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A new report says deadly superbugs are everywhere—and warns of a coming “post-antibiotic era,” in which common infections kill.
With guest host Jessica Yellin.
It's a frightening scenario. A deadly bacterial infection spreads across the globe and our antibiotics are powerless to fight it. Superbugs no longer the stuff of movies. A new report warns the rise of antibiotic-resistant bugs have become a Global Health Threat. We could be facing a post-antibiotic future in which common infections and minor injuries kill again. Fighting this is challenging. The crisis has spread to your doctor’s office and many of America's farms. This hour, On Point: the rise of superbugs and what we can do to roll back the threat.
Dr. Stuart Levy, professor of molecular biology and microbiology at Tufts University. Director of Tufts' Center for Adaptation Genetics and Drugs Resistance. Author of "The Antibiotic Paradox: How Miracle Drugs are Destroying the Miracle."
Dr. Michael Bell, deputy director of the Centers for Disease Control's division of healthcare quality promotion.
BBC: Antibiotic resistance now 'global threat', WHO warns — "The WHO says more new antibiotics need to be developed, while governments and individuals should take steps to slow the process of growing resistance. In its report, it said resistance to antibiotics for E.coli urinary tract infections had increased from 'virtually zero' in the 1980s to being ineffective in more than half of cases today."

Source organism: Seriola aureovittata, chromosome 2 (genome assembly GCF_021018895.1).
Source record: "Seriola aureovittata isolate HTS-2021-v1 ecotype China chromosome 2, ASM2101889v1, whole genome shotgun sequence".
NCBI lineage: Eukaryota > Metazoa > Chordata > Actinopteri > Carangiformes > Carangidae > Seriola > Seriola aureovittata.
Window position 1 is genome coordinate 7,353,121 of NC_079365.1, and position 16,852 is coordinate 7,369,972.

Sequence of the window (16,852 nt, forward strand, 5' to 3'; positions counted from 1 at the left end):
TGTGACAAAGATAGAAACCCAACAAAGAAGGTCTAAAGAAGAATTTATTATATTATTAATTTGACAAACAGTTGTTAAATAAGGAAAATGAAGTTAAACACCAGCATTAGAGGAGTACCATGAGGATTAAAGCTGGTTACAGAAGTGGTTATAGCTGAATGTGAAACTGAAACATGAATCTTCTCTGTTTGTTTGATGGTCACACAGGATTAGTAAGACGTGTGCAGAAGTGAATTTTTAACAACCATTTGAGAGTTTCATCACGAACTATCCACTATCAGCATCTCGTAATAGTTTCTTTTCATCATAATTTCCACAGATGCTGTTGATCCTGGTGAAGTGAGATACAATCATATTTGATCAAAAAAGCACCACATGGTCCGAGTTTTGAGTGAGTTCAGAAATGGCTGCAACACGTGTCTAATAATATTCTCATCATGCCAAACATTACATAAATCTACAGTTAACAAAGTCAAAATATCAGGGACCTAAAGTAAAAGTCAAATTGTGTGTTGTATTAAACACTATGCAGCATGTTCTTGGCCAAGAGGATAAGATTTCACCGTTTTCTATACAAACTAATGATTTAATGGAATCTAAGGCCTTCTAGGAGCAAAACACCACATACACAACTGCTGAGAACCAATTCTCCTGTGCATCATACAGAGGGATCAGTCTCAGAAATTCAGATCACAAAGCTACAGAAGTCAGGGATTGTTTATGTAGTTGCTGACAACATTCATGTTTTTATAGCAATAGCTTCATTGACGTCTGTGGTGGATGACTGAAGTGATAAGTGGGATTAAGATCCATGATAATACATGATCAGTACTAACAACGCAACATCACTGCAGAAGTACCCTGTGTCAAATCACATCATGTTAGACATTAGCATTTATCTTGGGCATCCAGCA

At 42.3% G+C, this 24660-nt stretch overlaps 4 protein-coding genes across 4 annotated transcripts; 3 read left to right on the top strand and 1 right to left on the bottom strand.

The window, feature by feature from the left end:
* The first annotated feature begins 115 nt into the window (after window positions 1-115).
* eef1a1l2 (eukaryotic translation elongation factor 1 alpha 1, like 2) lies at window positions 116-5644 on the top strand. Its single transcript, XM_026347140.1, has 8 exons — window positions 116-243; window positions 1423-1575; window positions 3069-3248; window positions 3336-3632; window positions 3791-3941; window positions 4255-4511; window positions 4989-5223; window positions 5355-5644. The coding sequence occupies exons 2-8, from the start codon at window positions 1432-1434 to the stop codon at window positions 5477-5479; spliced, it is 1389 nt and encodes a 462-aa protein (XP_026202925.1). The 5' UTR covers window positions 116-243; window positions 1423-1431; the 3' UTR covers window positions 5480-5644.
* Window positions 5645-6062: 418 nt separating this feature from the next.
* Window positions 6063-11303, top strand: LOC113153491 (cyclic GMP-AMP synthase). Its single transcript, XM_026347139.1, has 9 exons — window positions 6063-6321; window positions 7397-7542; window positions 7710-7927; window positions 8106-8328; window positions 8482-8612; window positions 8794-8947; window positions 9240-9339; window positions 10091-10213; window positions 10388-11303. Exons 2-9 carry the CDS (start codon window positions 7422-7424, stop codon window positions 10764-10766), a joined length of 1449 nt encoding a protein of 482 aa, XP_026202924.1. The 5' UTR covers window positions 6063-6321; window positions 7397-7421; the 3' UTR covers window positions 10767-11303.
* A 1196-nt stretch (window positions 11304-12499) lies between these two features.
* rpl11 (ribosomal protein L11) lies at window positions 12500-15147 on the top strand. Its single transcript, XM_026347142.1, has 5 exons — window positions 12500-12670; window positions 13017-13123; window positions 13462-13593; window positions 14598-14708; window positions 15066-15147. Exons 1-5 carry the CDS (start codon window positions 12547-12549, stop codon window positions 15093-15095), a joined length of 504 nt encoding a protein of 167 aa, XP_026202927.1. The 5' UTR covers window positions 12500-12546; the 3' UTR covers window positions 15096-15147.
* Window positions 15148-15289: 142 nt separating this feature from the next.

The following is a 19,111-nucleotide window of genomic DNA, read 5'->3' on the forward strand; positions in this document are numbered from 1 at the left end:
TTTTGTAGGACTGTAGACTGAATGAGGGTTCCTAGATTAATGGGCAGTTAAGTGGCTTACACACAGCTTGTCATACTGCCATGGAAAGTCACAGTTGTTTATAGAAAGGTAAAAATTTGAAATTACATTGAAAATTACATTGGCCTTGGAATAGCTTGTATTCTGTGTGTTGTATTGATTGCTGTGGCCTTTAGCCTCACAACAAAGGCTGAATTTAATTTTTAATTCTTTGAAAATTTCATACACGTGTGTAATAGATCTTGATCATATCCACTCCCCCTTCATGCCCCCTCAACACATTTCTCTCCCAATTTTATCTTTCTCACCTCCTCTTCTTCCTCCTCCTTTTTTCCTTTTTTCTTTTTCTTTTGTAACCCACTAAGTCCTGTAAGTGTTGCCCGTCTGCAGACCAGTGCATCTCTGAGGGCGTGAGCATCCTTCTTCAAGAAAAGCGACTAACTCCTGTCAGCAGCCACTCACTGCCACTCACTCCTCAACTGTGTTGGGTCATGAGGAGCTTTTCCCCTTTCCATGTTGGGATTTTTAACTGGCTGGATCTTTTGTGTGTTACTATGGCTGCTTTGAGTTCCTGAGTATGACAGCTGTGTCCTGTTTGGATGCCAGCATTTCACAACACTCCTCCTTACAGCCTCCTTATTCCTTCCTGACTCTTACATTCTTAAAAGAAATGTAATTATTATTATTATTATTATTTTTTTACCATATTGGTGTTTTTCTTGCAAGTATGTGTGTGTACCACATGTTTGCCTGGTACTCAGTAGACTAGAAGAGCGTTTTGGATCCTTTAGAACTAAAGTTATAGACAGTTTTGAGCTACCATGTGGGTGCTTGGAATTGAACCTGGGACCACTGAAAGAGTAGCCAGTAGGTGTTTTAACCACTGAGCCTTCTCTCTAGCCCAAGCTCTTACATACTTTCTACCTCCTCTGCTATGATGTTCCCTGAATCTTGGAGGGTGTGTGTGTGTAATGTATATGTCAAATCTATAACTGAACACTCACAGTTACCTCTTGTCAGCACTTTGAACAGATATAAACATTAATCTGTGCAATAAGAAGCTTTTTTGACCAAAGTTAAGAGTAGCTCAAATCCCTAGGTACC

Reuters: 'Superbugs' that can overpower antibiotics are spreading: WHO — "In its first global report on antibiotic resistance, with data from 114 countries, the WHO said superbugs able to evade event the hardest-hitting antibiotics - a class of drugs called carbapenems - have now been found in all regions of the world."
WIRED: Sneak Peek: What the White House is Thinking About Antibiotic Resistance — "The President’s Council of Advisors on Science and Technology (PCAST for short) is preparing a major report on the problem of antibiotic resistance. The report won’t be published for a few months, but today PCAST held one of its periodic meetings, and aired what it thinks the most important issues are going to be. For anyone who cares about our dwindling ability to fight infections, or the responsibilities of healthcare to curb antibiotic use, or the large role that agriculture plays in causing antibiotic resistance to emerge, its live webcast was a satisfying listen. "
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